Florida lawmakers are now working to reverse the decision to dissolve Walt Disney World’s Reedy Creek Improvement District, Financial Times reports.
The self-described purpose of the Reedy Creek Improvement District is “to support and administer certain aspects of the economic development and tourism within District boundaries.” The creation of the district in 1967 meant Walt Disney World and other landowners would pay for local essential services like water, electricity, fire protection, and emergency medical services instead of taxpayers. Governor Ron DeSantis has been targeting Disney and their “special privileges” ever since they took a hard stance against the “Don’t Say Gay” bill (officially the “Parental Rights in Education” bill).
The Florida legislature and Governor DeSantis passed a bill to dissolve the Reedy Creek Improvement District in April of this year. According to the bill, the dissolution would take place by June 2023. Since then, details have been murky about what will happen if or when the district is dissolved. Multiple lawsuits have been filed over Disney’s $1 to $2 billion of debt that could be transferred to taxpayers. Governor DeSantis claimed he has a plan for the district’s dissolution but has yet to announce anything concrete. Meanwhile, the Reedy Creek Fire Department has been struggling since before the decision was made.
Following the firing of Bob Chapek and the return of Bob Iger as CEO, Florida lawmakers are now hoping to create a compromise that would allow Disney to keep the district with a few changes.
Randy Fine, the Republican representative who drafted the original bill to dissolve Reedy Creek, said that Chapek’s firing improves the chances that “something will get sorted out.”
“Chapek screwed up, but Bob Iger doesn’t have to own that screw-up,” Fine said, seemingly ignoring that it was partially because of Bob Iger that Disney finally did speak out against the “Don’t Say Gay” bill.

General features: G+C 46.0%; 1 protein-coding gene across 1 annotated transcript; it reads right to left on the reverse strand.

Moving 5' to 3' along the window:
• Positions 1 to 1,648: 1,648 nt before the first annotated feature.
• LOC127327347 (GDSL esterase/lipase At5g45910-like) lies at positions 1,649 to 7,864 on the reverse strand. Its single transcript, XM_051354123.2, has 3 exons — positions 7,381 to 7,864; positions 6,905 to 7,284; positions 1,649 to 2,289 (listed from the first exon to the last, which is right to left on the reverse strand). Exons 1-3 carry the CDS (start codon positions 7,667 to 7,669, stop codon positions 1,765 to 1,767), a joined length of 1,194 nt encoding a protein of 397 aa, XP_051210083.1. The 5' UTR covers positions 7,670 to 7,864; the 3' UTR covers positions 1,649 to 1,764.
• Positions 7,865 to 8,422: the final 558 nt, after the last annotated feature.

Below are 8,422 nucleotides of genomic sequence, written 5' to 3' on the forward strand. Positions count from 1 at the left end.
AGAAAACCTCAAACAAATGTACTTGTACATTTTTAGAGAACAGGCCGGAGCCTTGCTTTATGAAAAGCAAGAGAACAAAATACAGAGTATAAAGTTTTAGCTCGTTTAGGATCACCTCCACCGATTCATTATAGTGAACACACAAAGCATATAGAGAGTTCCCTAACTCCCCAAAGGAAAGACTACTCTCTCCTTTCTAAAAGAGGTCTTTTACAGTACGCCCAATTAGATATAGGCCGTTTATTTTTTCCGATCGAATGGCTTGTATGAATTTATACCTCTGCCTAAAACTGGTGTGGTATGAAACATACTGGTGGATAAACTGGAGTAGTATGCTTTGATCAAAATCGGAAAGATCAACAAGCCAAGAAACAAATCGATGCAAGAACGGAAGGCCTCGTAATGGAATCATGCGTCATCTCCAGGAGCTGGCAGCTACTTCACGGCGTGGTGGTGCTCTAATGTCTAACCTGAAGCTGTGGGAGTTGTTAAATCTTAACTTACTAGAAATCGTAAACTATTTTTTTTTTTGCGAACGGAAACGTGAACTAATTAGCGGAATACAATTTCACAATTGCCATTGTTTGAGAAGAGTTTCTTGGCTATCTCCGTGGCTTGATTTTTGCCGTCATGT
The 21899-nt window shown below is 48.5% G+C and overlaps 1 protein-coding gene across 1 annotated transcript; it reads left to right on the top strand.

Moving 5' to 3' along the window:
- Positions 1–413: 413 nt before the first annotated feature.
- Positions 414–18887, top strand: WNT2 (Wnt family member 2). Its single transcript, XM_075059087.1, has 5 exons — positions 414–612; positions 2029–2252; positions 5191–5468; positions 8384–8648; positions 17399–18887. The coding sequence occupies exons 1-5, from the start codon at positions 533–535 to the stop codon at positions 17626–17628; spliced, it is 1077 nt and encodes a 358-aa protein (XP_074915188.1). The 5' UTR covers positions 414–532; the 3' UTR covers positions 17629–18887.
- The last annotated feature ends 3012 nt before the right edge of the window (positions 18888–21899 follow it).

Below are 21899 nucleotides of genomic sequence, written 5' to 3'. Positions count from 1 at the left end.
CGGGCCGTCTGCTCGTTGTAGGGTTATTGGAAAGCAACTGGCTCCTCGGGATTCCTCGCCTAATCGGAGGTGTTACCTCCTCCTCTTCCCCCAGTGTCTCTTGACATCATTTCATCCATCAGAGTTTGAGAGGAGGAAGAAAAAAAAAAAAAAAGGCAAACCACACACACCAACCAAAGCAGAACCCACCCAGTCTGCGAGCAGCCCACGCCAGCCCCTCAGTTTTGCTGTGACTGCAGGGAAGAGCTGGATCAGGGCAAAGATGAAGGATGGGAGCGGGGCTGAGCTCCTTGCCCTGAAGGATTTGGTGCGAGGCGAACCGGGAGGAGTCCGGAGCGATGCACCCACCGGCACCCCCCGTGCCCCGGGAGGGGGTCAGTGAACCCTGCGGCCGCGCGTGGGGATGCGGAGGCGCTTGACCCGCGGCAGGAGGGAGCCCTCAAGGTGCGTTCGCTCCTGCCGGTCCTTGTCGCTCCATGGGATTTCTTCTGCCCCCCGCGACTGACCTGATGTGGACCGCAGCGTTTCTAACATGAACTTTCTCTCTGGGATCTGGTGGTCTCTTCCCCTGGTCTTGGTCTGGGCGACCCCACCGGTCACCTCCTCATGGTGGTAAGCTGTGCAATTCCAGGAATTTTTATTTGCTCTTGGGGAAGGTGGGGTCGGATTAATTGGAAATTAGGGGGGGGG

Iger tweeted amidst the controversy, “If passed, this bill will put vulnerable, young LGBTQ people in jeopardy.” It was only after this that Chapek said Disney opposed the bill.
During a recent town hall with Cast Members, Iger said of LGBTQ+ inclusion, “One of the core values of our storytelling is inclusion, [and] acceptance, and tolerance. And we can’t lose that, we just can’t lose that.”
He added about the “Don’t Say Gay” bill, “I was sorry to see us dragged into that battle, and I have no idea what exactly the ratifications are in terms of the business itself. What I can say is the state of Florida has been very important to us for a long time, and we have been very important to the state of Florida.”
Governor DeSantis responded to this by saying, “We didn’t drag them in… they went in on their own, and not only opposed the bill, threatened to get it repealed… They brought this on themselves… I don’t care what a Burbank, California-based company says about our laws.”
But an influential figure in Florida state politics thinks Iger’s comments were perfect for reaching a compromise with the legislature.
“That was a good olive branch message to Disney employees and the state of Florida,” the figure told Financial Times. “It was a diplomatic kind of message.”
Linda Stewart, Democrat state senator representing part of Orlando, said of the situation, “I don’t think [DeSantis] understood how badly this could go for the state of Florida and the counties and the cities.”
Stewart says a potential compromise could bar Disney from building a nuclear power plant or airport on property, which they technically have the right to do but probably wouldn’t (Walt Disney World did once have a small airfield, but it is no longer in use). DeSantis could also potentially appoint two members to the Reedy Creek board.
“These compromises can be done with the least amount of impact,” Stewart said. “We can’t let the governor look like he lost.”
“It seems like Disney and the legislature have motivation to make a deal. Nobody wants a train wreck,” another source told Financial Times.
Orlando Sentinel columnist Scott Maxwell tweeted of the ordeal that “much of this is political theater. Disney’s Reedy Creek is still there. And the [Republican Party of Florida] backed & elected a new GOP rep for the House district who has said she no longer believes Disney should have its special privileges revoked.”
How do you feel about a potential compromise between the Florida legislature and The Walt Disney Company regarding the Reedy Creek Improvement District?